The development team will determine how much work they complete during the sprint. Any applicable tasks in the product backlog will move to the sprint backlog. This step requires prioritization of tasks; expect to allot at least a couple of hours to sprint planning sessions.
At the end of the meeting, the team should understand sprint priorities and their responsibilities. They should also have a sprint goal and sprint backlog.
Daily standup meeting
The most common and well-known type is the daily standup. This meeting is also referred to as the standup or daily Scrum. The purpose of this meeting is to help the team prioritize work for the day and pinpoint any obstacles or distractions. Daily standups are usually held first thing in the morning for no longer than 15 minutes. The term “standup” comes from the idea that these meetings should be short enough for team members to conduct on their feet.
Scrum masters are responsible for setting the agenda, starting the meeting on time, and concluding on time. There is some flexibility with the agenda but you’ll want to include the following main points:
- Work completed yesterday that is relevant to the team
- Goals for today
- Pulse check — how close are we to meeting our sprint goals?
Daily standup meetings can feel routine, but that’s the point. By meeting regularly, you can pinpoint any areas that need adjustment and prevent the project from going off course.
During a sprint review, the team reviews the work completed so far. The Scrum Master and product owner may suggest product changes to meet the sprint goal. The team will also share their feedback about the progress made so far and identify any areas of concern.
This meeting takes place after the sprint. The word “retrospective” is key here. The team will discuss successes, failures, and ways to improve. These meetings are often held after product launches. This meeting helps to drive continuous improvement while providing a space to celebrate wins.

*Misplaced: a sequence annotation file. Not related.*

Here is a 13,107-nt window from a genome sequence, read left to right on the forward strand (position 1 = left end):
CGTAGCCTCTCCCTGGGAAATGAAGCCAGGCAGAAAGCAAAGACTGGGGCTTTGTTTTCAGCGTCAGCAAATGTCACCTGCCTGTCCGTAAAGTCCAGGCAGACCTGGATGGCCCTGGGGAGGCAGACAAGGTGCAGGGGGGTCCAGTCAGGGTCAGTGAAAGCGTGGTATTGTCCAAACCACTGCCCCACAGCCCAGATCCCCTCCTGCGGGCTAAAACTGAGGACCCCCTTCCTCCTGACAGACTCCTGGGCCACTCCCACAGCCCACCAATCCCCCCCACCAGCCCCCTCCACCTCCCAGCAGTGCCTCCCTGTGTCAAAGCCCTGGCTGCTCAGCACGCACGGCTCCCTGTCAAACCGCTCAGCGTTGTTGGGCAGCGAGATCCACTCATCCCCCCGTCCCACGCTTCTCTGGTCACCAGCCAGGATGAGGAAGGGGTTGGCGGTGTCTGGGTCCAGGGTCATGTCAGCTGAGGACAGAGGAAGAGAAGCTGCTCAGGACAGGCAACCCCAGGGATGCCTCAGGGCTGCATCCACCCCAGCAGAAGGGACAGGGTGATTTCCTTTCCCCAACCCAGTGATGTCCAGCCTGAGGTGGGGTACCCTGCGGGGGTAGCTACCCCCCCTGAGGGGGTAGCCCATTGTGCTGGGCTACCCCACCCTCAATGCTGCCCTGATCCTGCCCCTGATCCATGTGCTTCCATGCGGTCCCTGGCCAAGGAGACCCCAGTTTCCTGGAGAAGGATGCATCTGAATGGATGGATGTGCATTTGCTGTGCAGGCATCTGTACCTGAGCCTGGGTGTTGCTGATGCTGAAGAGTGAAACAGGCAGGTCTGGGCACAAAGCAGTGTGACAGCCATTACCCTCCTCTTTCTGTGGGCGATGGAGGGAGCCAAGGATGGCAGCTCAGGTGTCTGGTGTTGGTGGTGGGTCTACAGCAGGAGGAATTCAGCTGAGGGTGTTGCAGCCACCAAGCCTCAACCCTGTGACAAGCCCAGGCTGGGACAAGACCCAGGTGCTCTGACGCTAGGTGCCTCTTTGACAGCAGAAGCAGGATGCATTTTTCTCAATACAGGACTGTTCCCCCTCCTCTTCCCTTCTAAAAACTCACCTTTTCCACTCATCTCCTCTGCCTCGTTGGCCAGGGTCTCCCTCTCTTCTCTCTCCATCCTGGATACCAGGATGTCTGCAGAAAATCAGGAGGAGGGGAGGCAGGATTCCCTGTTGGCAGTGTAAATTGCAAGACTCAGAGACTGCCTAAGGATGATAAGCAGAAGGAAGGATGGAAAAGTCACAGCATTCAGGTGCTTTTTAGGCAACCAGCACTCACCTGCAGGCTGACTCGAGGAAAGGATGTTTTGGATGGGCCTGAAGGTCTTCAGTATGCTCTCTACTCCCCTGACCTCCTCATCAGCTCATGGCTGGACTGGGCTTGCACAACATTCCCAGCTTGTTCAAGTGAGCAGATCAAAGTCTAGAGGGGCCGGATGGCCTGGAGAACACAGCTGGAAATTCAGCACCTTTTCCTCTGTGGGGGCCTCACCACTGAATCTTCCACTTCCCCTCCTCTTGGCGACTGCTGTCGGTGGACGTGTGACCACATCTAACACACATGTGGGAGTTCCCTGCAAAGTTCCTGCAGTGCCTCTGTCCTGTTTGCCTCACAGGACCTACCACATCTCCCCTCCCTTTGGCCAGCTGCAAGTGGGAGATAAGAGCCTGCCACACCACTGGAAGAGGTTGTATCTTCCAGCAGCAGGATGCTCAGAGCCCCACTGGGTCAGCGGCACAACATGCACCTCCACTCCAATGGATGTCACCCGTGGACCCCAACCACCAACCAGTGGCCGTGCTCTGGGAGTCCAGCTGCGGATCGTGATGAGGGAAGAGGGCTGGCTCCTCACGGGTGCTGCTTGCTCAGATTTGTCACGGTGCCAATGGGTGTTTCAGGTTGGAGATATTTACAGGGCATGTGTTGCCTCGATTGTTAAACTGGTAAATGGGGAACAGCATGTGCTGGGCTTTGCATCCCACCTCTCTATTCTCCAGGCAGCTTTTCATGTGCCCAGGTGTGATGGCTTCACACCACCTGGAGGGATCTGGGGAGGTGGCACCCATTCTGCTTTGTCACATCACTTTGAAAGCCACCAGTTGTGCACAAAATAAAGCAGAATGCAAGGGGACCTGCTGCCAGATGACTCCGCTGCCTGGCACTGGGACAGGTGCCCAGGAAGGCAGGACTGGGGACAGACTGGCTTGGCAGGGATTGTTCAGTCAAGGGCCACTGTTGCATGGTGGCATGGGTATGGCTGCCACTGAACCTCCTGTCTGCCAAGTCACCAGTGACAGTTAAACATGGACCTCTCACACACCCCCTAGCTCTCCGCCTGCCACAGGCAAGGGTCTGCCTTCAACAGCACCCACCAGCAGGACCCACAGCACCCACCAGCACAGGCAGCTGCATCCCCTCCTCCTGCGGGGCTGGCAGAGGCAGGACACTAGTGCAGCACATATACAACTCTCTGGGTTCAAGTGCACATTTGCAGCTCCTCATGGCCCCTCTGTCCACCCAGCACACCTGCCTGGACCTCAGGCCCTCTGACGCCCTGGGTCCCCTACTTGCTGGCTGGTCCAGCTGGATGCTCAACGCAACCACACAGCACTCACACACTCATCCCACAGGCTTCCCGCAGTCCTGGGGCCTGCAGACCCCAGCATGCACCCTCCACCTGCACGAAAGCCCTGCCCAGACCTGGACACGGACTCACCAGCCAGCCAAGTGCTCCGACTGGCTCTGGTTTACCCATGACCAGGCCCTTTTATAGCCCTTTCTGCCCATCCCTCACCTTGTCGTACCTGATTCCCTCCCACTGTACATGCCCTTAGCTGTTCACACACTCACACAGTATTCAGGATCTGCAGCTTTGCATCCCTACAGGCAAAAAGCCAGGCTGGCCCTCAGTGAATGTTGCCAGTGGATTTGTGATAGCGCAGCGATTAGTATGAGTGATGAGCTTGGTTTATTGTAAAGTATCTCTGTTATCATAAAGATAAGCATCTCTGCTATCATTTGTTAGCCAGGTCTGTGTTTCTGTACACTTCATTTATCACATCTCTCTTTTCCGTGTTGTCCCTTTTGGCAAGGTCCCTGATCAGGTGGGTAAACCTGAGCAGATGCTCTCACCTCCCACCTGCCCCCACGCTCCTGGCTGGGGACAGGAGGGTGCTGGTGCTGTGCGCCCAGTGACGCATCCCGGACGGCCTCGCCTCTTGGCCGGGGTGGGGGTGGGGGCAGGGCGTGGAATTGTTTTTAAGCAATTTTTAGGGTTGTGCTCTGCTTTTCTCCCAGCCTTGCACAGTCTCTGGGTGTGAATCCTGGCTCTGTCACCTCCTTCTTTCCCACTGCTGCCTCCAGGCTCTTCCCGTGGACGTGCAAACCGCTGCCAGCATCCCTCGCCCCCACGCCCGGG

During the backlog refinement meeting, team members translate high-priority items in the product backlog into user stories for the next sprint. This meeting is typically held during the end of the current sprint at hand. The Scrum master will facilitate the meeting with the product owner in attendance. Backlog refinement meetings are sometimes used in lieu of longer sprint planning meetings.
The meetings should leave room for members to examine current backlog items before moving them into the sprint backlog and sprint goal.
How to lead a successful Scrum meeting
Each type of Scrum meeting has its own agenda and purpose so the facilitation of these meetings will vary. Look to the following best practices to set your next Scrum meeting up for success.
Scrum team members are busy and working toward a large goal. Show you respect their time by starting and ending meetings on time. It’s easy to waste a few minutes here and there waiting for someone to show up. While these few minutes may not seem like a big deal, they communicate the message that it’s okay to waste time. Instead, prioritize efficiency and consistency.
Have a purpose
Each meeting should have an agenda. Create your agenda around the purpose of your meeting. The agenda should be set in a way that anyone can follow. For best results, send the agenda to the team before the meeting. Finally, keep off-topic discussions in check. They only add to distractions and waste time.
Visualize your tasks
Ideally, your team will have access to a project management tool to visualize upcoming tasks, backlogs, and user requirements. Consider including this tool in each meeting to help get everyone on the same page. We recommend integrating your project management tool of choice with Vibe so you can review, comment, and annotate on the big screen in real-time.
Sprint review and sprint retrospective meetings are opportunities to formally collect feedback and discuss ways to improve. However, you can do the same after every meeting, even daily standups. Take notes on what worked and what didn’t. Do you notice a pattern emerging that needs to be addressed? Is a common obstacle coming up again and again? Make it a point to discuss these matters with your Scrum team and any other stakeholders who can help.
Now that you’ve gotten your feet wet in the world of Scrum, why not browse some tips for running even better daily stand-up meetings ? You’ll find tried and tested ideas for making the most of those 15 minutes each day.